Advanced search
1 file | 297.47 KB

Nutrient recycling from bio-waste as green fertilizers

Céline Vaneeckhaute (UGent) , Evi Michels (UGent) , Filip Tack (UGent) and Erik Meers (UGent)
Author
Organization
Abstract
In the transition from a fossil to a bio-based economy, it has become an important challenge to maximally recuperate valuable nutrients coming from waste streams. Nutrient resources are rapidly depleting, significant amounts of fossil energy are used for the production of chemical fertilizers, whereas costs for energy and fertilizers are increasing. In the meantime, biogas production through anaerobic digestion produces nutrient-rich digestates. In high-nutrient regions, these products cannot or only sparingly be returned to agricultural land in its crude unprocessed form. The consequent processing of this digestate requires a variety of technologies producing a lot of different derivatives, which could potentially be re-used as green fertilizers in agriculture. As such, a sustainable alternative for fossil-based mineral fertilizers could be provided. The aim of this study is to characterize the physicochemical properties of digestates and derivatives, in order to identify the fertilizer value and potential bottlenecks for agricultural re-use of these products, in line with European legislative constraints. In addition, the economic and ecological benefits of substituting conventional fertilizers by digestates and derivatives are quantified and evaluated. Waste water from acidic air scrubbers for ammonia removal shows potential as N-S-fertilizer, whereas concentrates resulting from membrane filtrated liquid fraction of digestate show promise as N-K-fertilizer. Substituting artificial fertilizers by air scrubber water or membrane filtration concentrates theoretically always results in significant economic and ecological benefits for the agriculturist. Field research is now on-going in order to evaluate the impact on soil and crop production by application of these new green fertilizers.
Keywords
cradle-to-cradle, vibrating membrane filtration, green fertilizers, water quality, nutrient recycling, anaerobic digestion, digestate processing

Downloads

  • (...).pdf
    • full text
    • |
    • UGent only
    • |
    • PDF
    • |
    • 297.47 KB

Citation

Please use this url to cite or link to this publication:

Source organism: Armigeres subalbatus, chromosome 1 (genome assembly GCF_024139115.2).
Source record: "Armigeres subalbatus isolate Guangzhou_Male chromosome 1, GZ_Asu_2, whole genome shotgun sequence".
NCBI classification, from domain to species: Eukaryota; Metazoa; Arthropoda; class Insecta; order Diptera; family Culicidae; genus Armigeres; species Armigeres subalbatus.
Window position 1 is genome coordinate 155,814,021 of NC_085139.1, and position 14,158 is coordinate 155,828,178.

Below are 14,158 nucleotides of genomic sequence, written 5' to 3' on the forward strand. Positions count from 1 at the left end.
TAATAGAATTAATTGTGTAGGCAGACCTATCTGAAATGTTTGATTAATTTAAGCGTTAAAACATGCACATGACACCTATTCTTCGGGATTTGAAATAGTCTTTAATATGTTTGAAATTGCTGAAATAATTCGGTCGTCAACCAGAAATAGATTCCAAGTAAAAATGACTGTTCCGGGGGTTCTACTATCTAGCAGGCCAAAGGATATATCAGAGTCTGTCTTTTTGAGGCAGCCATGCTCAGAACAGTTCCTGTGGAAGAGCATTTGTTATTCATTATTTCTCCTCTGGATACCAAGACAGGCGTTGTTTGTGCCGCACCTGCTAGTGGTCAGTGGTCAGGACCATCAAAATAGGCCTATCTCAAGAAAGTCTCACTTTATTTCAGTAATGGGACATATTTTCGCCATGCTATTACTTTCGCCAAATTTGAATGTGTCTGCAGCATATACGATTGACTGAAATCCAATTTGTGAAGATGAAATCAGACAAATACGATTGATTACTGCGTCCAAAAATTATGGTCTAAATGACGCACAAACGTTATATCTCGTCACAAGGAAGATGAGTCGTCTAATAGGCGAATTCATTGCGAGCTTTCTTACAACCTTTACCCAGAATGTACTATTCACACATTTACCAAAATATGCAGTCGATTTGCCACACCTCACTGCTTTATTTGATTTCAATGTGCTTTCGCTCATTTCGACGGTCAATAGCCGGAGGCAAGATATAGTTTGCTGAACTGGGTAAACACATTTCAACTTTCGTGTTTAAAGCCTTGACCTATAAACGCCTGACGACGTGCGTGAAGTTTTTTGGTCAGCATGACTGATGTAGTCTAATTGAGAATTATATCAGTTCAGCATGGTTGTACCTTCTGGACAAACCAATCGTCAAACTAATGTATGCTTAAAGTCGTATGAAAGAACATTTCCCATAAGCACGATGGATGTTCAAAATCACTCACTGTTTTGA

Chicago
Vaneeckhaute, Céline, Evi Michels, Filip Tack, and Erik Meers. 2012. “Nutrient Recycling from Bio-waste as Green Fertilizers.” In Communications in Agricultural and Applied Biological Sciences, 77:251–256.
APA
Vaneeckhaute, Céline, Michels, E., Tack, F., & Meers, E. (2012). Nutrient recycling from bio-waste as green fertilizers. COMMUNICATIONS IN AGRICULTURAL AND APPLIED BIOLOGICAL SCIENCES (Vol. 77, pp. 251–256). Presented at the 17th Symposium on Applied Biological Sciences.
Vancouver
1.
Vaneeckhaute C, Michels E, Tack F, Meers E. Nutrient recycling from bio-waste as green fertilizers. COMMUNICATIONS IN AGRICULTURAL AND APPLIED BIOLOGICAL SCIENCES. 2012. p. 251–6.
MLA
Vaneeckhaute, Céline, Evi Michels, Filip Tack, et al. “Nutrient Recycling from Bio-waste as Green Fertilizers.” Communications in Agricultural and Applied Biological Sciences. Vol. 77. 2012. 251–256. Print.
@inproceedings{2033700,
  abstract     = {In the transition from a fossil to a bio-based economy, it has become an important challenge to maximally recuperate valuable nutrients coming from waste streams. Nutrient resources are rapidly depleting, significant amounts of fossil energy are used for the production of chemical fertilizers, whereas costs for energy and fertilizers are increasing. In the meantime, biogas production through anaerobic digestion produces nutrient-rich digestates. In high-nutrient regions, these products cannot or only sparingly be returned to agricultural land in its crude unprocessed form. The consequent processing of this digestate requires a variety of technologies producing a lot of different derivatives, which could potentially be re-used as green fertilizers in agriculture. As such, a sustainable alternative for fossil-based mineral fertilizers could be provided. The aim of this study is to characterize the physicochemical properties of digestates and derivatives, in order to identify the fertilizer value and potential bottlenecks for agricultural re-use of these products, in line with European legislative constraints. In addition, the economic and ecological benefits of substituting conventional fertilizers by digestates and derivatives are quantified and evaluated. Waste water from acidic air scrubbers for ammonia removal shows potential as N-S-fertilizer, whereas concentrates resulting from membrane filtrated liquid fraction of digestate show promise as N-K-fertilizer. Substituting artificial fertilizers by air scrubber water or membrane filtration concentrates theoretically always results in significant economic and ecological benefits for the agriculturist. Field research is now on-going in order to evaluate the impact on soil and crop production by application of these new green fertilizers.},
  author       = {Vaneeckhaute, C{\'e}line and Michels, Evi and Tack, Filip and Meers, Erik},
  booktitle    = {COMMUNICATIONS IN AGRICULTURAL AND APPLIED BIOLOGICAL SCIENCES},
  issn         = {1379-1176},
  keyword      = {cradle-to-cradle,vibrating membrane filtration,green fertilizers,water quality,nutrient recycling,anaerobic digestion,digestate processing},
  language     = {eng},
  location     = {Leuven, Belgium},
  number       = {1},
  pages        = {251--256},
  title        = {Nutrient recycling from bio-waste as green fertilizers},
  volume       = {77},
  year         = {2012},
}